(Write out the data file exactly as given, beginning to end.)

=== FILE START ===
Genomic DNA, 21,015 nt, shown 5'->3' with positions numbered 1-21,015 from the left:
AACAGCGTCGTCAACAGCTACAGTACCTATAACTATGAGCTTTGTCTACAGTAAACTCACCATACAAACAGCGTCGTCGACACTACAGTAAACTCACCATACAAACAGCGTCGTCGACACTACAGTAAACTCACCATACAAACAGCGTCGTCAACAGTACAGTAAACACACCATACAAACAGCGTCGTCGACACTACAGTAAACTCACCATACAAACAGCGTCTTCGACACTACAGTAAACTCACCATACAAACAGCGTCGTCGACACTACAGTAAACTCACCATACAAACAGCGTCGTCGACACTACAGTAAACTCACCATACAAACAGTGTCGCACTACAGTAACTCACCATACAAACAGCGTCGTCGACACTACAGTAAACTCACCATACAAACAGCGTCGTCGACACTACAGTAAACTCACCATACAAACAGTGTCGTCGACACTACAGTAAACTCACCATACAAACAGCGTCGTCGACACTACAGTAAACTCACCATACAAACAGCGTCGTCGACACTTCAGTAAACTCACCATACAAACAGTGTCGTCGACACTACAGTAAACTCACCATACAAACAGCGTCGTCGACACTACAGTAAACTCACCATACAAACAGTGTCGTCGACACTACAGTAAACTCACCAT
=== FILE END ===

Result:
Genomic DNA, 21,015 nt, shown 5'->3' with positions numbered 1-21,015 from the left:
AACAGCGTCGTCAACAGCTACAGTACCTATAACTATGAGCTTTGTCTACAGTAAACTCACCATACAAACAGCGTCGTCGACACTACAGTAAACTCACCATACAAACAGCGTCGTCGACACTACAGTAAACTCACCATACAAACAGCGTCGTCAACAGTACAGTAAACACACCATACAAACAGCGTCGTCGACACTACAGTAAACTCACCATACAAACAGCGTCTTCGACACTACAGTAAACTCACCATACAAACAGCGTCGTCGACACTACAGTAAACTCACCATACAAACAGCGTCGTCGACACTACAGTAAACTCACCATACAAACAGTGTCGCACTACAGTAACTCACCATACAAACAGCGTCGTCGACACTACAGTAAACTCACCATACAAACAGCGTCGTCGACACTACAGTAAACTCACCATACAAACAGTGTCGTCGACACTACAGTAAACTCACCATACAAACAGCGTCGTCGACACTACAGTAAACTCACCATACAAACAGCGTCGTCGACACTTCAGTAAACTCACCATACAAACAGTGTCGTCGACACTACAGTAAACTCACCATACAAACAGCGTCGTCGACACTACAGTAAACTCACCATACAAACAGTGTCGTCGACACTACAGTAAACTCACCAT